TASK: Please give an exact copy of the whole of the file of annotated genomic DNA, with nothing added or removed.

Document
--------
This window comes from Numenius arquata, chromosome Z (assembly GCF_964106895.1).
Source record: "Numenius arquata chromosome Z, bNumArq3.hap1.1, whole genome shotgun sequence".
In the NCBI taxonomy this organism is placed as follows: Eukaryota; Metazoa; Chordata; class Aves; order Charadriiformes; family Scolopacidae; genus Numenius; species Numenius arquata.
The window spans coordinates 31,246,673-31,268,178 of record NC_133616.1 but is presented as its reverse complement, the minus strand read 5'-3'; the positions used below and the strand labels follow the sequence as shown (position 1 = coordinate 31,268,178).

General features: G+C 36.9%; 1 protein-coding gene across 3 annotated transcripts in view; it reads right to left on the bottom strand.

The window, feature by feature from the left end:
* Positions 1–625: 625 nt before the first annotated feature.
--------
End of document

This window comes from Numenius arquata, chromosome Z (assembly GCF_964106895.1).
Source record: "Numenius arquata chromosome Z, bNumArq3.hap1.1, whole genome shotgun sequence".
In the NCBI taxonomy this organism is placed as follows: Eukaryota; Metazoa; Chordata; class Aves; order Charadriiformes; family Scolopacidae; genus Numenius; species Numenius arquata.
The window spans coordinates 31,246,673-31,268,178 of record NC_133616.1 but is presented as its reverse complement, the minus strand read 5'-3'; the positions used below and the strand labels follow the sequence as shown (position 1 = coordinate 31,268,178).

General features: G+C 36.9%; 1 protein-coding gene across 3 annotated transcripts in view; it reads right to left on the bottom strand.

The window, feature by feature from the left end:
* Positions 1–625: 625 nt before the first annotated feature.